But there is one piece by him that still retains an avant-garde cachet: Vexations, an unpleasant, meandering succession of chromatic chords, to be repeated 840 times. That seems to take anywhere from ten to twenty-four hours, assuming you don't lose count! There is a recent article on the piece by Seph Rodney: Why Composers Make Music to Drive Us Insane.
From the article:
Art is a pain sometimes. It tries to lay you out, knock you down, and then sit on your chest, while you bewildered, ask “why would you do this?” That’s what I thought when I first read about Erik Satie’s “Vexations” (1893), which consists of a half sheet of music notation with a passage that Satie wrote had to be repeated 840 times (not a typo). The writer Sam Sweet calls it a “dangerous and evil” composition. I admit immediately that he’s right. That doesn’t matter. John Cage (who is said to have been influenced by Satie’s legacy) took up the challenge of the piece with a group of 11 pianists in 1963 at the Pocket Theatre in the East Village and finished it in 18 hours and 40 minutes. A solo pianist, Richard Toop, fought his way through ennui and fatigue (and probably a kind of dread of failure) to play it all in 24 hours in 1967.The writer makes the quite interesting argument that these kinds of artistic experiments are a battle with the universe:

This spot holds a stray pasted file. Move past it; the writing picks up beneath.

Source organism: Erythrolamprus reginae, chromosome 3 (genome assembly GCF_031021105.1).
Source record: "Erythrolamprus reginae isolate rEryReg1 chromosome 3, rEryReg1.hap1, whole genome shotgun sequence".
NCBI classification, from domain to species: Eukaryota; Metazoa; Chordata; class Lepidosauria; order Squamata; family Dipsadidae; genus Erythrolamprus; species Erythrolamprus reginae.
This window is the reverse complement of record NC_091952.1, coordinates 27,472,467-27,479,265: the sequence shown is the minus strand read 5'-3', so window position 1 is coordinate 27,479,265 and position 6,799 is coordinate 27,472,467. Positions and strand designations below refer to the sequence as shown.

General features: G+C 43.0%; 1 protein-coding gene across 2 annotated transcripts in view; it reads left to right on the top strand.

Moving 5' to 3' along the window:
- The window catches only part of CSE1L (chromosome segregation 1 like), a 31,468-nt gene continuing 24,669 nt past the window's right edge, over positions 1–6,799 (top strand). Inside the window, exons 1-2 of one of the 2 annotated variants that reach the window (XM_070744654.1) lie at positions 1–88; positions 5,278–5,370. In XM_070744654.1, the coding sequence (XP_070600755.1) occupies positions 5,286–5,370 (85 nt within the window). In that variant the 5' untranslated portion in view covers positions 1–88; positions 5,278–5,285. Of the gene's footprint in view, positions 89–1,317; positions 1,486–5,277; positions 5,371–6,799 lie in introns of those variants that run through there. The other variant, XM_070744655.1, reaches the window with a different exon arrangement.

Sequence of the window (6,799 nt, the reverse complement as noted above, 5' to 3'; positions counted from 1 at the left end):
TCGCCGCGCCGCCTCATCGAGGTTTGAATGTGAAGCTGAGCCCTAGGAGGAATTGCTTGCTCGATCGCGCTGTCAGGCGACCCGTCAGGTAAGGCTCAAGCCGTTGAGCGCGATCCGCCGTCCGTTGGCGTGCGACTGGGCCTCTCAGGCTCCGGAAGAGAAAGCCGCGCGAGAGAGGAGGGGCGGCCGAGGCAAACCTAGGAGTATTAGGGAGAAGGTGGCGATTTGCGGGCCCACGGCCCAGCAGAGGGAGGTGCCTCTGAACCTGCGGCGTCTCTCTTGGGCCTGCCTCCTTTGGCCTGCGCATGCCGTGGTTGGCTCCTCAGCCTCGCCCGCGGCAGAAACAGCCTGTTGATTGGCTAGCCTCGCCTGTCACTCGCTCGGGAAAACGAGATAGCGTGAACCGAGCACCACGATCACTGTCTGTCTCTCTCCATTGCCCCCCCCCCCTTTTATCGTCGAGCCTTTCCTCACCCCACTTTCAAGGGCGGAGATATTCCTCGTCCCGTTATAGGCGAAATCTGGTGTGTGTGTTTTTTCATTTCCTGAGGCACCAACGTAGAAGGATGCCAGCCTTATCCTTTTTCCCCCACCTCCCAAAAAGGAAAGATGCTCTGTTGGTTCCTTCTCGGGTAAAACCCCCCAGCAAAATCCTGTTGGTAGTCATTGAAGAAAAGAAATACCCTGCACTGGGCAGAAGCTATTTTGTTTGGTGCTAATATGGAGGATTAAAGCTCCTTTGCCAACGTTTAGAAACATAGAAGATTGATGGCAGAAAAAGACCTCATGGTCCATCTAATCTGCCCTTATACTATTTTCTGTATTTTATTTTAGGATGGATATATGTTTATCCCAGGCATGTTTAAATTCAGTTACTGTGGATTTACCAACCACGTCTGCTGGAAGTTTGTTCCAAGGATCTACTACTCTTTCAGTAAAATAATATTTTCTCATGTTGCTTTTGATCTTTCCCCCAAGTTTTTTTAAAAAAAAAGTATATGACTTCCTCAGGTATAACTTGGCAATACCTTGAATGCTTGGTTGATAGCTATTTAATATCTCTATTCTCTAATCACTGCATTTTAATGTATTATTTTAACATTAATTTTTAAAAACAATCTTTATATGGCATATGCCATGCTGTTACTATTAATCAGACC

We humans like to throw ourselves against the limits of our abilities, whether it’s listening to artwork like Erik Satie’s or attempting to read the impenetrable imbroglio that is Finnegans Wake, or testing the physical limits or our bodies, or probing the horizon of our technological capabilities. The attraction is not actually the work. Rather, it’s the opportunity to prove to ourselves that our will can conquer any obstacle or challenge, that makes us able to survive is the willingness to press on.The thing is that most works of great aesthetic value also challenge our stamina and sensitivities and with them there is a real reward. With a piece like Satie's Vexations the only reward is the fact that you survived the experience and it is now, thankfully, over. We would be far better off listening to an equivalent amount of good music.
The challenging of the limits of our sensory experience was quite a respectable project back a few decades ago. People placed themselves in sensory deprivation environments, took psychotropic drugs, listened to very lengthy pieces of unpleasant music and so on. I am pretty sure that almost nothing good ever came of this. Perhaps someone should write a book on that whole phase of aesthetic history. About the only example I can think of that was both interesting and perhaps productive was the experiments with installations that Robert Irwin did after his own journey through sensory deprivation. The book to read is Seeing is Forgetting the Name of the Thing One Sees.